Inline Skating

Inline skating is a multi-disciplinary sport practiced widely internationally. Inline skates typically have 2 to 5 polyurethane wheels, arranged in a single line by a metal or plastic frame on the underside of a boot. The in-line design allows for greater speed than roller skates and better manoeuvrability. Following this basic design principle, inline skates can be modified to varying degrees to accommodate niche disciplines.

Inline skating is also known as “roller blading” due to the popular brand of inline skates, Rollerblade.

The modern style of inline skates was developed as a substitute for ice skates, for use by a Russian athlete training on solid ground for Olympic long track speed skating events. Life magazine published a photo of American skater Eric Heiden, training for the 1980 Olympics, using such skates on a Wisconsin road.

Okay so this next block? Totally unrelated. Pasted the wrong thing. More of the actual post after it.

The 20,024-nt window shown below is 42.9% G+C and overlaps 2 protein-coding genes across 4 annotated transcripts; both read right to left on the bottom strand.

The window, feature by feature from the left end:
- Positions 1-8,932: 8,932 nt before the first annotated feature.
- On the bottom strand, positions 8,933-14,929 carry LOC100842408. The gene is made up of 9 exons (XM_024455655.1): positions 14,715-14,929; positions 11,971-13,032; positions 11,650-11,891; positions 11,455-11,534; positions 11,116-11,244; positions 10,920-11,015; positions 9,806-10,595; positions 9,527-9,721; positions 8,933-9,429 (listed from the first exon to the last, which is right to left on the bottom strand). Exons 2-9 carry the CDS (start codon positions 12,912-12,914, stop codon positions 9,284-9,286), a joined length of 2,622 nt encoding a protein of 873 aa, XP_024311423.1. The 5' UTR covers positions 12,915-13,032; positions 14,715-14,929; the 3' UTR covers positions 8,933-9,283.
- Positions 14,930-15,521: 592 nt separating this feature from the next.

In 1980, a group of ice hockey players in Minnesota were looking for a way to practice during the summer. Scott and Brennan Olson formed the company Rollerblade, Inc., to sell skates with four polyurethane wheels arranged in a straight line on the bottom of a padded boot.

Coming soon: A directory of Inline Skating resources and products